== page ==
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Locational Approach is Redefining Energy Efficiency Programs

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This item is part of the Predictions & Trends - Special Issue - 01/2020, click here for more

As energy efficiency programs have matured, utilities have shifted from solely focusing on program performance to how these programs can better integrate into broader organization-wide strategies. Many programs are reaching the required savings and demand reduction goals – but are they fully taking into account other long-term objectives important to the utility? The days of operating within organizational silos are gone ─ instead replaced with a renewed emphasis on creating synergies across the different business units of the utility to deliver increased value and impact. A fast-changing energy landscape is forcing utilities to quickly adapt to evolving customer energy needs and build more innovative business practices.

Traditional energy efficiency programs often miss opportunities to target areas of the distribution system that truly need demand side management (DSM) projects, which can help the utility defer capital infrastructure projects and invest in other distributed energy resources. Rather than exclusively focusing on generating the most energy efficiency projects, utilities are leveraging an emerging industry trend to target program investments in areas with high energy demand and current or forecasted grid capacity constraints. This locational approach is helping energy efficiency programs maximize the impacts of their program investments while supporting enterprise-wide objectives associated with distribution planning and infrastructure projects.

An additional benefit of the integrated, locational approach is taking the overwhelming amount of utility data points associated with customers and the distribution system and assembling it into actionable insights. New technology that leverages machine learning can analyze large amounts of data ─ including historical load information, customer usage, and demographic data ─ in a short period of time. When combined with artificial intelligence, this process can use probabilistic forecasting to predict possible future outcomes, automate the load-flow analysis to determine grid deficiencies, and perform economic simulations to determine the best capital strategies for the utility. This comprehensive analysis results in spatial models that capture current or forecasted grid issues and identify customers that can be targeted with various demand reduction tactics – including energy efficiency.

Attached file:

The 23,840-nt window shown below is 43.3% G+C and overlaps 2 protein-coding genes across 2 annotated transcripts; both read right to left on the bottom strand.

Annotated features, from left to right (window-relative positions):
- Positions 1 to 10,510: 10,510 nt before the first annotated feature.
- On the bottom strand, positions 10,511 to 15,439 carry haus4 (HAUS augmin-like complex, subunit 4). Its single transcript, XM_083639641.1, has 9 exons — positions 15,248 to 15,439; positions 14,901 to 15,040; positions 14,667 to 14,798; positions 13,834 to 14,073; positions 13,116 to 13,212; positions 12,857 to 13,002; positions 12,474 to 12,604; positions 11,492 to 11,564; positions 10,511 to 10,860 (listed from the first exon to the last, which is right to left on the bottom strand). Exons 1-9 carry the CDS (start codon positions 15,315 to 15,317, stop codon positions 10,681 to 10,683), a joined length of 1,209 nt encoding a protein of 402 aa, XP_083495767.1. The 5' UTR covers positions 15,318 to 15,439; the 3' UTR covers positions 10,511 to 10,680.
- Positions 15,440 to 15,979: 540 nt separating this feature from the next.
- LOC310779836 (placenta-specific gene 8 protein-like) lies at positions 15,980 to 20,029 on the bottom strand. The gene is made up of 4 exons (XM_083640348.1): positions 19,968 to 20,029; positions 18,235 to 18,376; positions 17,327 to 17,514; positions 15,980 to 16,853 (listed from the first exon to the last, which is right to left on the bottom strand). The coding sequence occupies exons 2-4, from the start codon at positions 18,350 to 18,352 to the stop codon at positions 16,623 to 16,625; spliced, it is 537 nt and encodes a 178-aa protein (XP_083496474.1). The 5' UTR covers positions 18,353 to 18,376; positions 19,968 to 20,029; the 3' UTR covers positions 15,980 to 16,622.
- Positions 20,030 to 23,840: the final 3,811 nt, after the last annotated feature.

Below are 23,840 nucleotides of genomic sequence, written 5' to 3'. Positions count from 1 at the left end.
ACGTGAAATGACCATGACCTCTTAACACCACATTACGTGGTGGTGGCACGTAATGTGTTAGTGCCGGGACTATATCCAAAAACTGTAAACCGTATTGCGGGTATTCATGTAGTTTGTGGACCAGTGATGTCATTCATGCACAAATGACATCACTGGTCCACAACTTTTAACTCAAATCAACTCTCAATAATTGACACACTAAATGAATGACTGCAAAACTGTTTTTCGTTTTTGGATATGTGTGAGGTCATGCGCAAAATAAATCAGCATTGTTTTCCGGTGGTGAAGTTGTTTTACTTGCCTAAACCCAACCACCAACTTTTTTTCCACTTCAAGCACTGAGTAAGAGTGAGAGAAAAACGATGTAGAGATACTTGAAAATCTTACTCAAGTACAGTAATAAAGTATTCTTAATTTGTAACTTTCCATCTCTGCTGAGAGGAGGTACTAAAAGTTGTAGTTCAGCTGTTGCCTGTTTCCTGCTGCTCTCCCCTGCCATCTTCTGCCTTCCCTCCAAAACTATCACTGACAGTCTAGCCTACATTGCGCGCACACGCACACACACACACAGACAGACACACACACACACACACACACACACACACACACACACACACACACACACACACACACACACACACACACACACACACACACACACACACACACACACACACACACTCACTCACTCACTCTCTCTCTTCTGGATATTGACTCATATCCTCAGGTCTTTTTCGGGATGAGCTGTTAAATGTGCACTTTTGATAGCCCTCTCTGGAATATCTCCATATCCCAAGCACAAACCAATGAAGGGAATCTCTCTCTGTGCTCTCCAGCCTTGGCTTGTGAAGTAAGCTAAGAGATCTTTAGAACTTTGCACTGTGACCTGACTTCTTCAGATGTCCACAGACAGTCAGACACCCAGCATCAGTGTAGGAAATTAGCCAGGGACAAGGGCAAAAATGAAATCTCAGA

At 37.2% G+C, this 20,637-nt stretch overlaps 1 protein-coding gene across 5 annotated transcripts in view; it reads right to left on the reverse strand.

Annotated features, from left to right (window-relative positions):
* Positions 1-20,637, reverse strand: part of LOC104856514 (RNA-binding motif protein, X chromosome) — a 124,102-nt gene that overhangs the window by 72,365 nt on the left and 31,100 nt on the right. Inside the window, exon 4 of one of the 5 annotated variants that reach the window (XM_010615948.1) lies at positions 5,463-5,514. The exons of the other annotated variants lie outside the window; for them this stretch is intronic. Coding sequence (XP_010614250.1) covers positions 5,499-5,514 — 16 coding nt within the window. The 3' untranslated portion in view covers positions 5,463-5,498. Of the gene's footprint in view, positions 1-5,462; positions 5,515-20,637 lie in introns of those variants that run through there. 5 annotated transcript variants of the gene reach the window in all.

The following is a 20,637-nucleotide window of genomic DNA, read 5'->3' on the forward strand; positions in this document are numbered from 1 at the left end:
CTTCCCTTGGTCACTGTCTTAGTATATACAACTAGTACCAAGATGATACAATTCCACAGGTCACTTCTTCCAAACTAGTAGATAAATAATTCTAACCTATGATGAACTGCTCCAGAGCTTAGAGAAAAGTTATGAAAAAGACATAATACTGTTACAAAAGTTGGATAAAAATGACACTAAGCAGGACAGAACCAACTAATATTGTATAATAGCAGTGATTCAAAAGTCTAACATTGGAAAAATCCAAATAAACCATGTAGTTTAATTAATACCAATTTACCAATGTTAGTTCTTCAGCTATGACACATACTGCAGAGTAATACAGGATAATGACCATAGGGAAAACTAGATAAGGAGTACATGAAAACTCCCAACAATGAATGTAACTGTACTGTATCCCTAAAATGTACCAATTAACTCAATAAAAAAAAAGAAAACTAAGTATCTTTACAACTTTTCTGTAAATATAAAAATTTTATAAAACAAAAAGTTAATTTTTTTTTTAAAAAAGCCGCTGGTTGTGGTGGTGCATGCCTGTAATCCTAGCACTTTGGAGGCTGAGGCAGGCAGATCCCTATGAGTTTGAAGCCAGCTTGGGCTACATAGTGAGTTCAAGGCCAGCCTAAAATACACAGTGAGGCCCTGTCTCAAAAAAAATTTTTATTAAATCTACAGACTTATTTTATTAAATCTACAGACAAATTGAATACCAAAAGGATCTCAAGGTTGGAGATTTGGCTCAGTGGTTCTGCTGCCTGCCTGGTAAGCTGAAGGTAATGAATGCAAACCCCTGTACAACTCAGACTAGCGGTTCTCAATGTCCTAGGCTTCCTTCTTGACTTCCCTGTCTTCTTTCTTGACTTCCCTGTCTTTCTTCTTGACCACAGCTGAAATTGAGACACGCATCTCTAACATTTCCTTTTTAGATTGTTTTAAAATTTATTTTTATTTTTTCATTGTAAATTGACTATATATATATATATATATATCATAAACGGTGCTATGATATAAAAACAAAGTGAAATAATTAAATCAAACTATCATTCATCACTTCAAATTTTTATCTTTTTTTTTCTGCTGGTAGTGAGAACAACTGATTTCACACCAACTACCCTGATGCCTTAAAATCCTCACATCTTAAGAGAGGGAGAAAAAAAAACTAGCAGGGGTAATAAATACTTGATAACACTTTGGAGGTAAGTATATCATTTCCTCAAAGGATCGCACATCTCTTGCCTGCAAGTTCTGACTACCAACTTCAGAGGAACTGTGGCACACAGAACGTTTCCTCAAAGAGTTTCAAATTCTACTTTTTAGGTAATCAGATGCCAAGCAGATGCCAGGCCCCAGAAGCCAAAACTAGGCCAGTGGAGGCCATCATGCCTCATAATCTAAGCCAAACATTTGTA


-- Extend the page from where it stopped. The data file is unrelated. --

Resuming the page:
For the past several years, Leidos has seen this industry trend emerge and has worked with utilities to develop more integrated strategies for energy efficiency program delivery and infrastructure improvements. Additionally, we have focused on how other non-wires alternatives such as demand response, renewable projects and energy storage ─ can influence these strategies and solve current and future challenges. Utilities that take a more comprehensive methodology to energy efficiency program implementation ─ one that integrates distribution planning with energy management operations ─ can realize significant long-term cost reductions, generate greater returns from existing energy efficiency budgets, and build a roadmap for future energy options. Most importantly, the utility will enhance grid reliability and meet their customers’ changing energy needs.

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Josh Wepman's picture

Thank Josh for the Post!

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Matt Chester's picture
Matt Chester on Feb 10, 2020 3:15 pm GMT

An additional benefit of the integrated, locational approach is taking the overwhelming amount of utility data points associated with customers and the distribution system and assembling it into actionable insights. New technology that leverages machine learning can analyze large amounts of data ─ including historical load information, customer usage, and demographic data ─ in a short period of time. When combined with artificial intelligence, this process can use probabilistic forecasting to predict possible future outcomes, automate the load-flow analysis to determine grid deficiencies, and perform economic simulations to determine the best capital strategies for the utility

Are there energy efficiency behaviors or tips that can be particularly tapped into using hyperlocational data, such as on a neighborhood by neighborhood basis rather than a city by city basis, for example?

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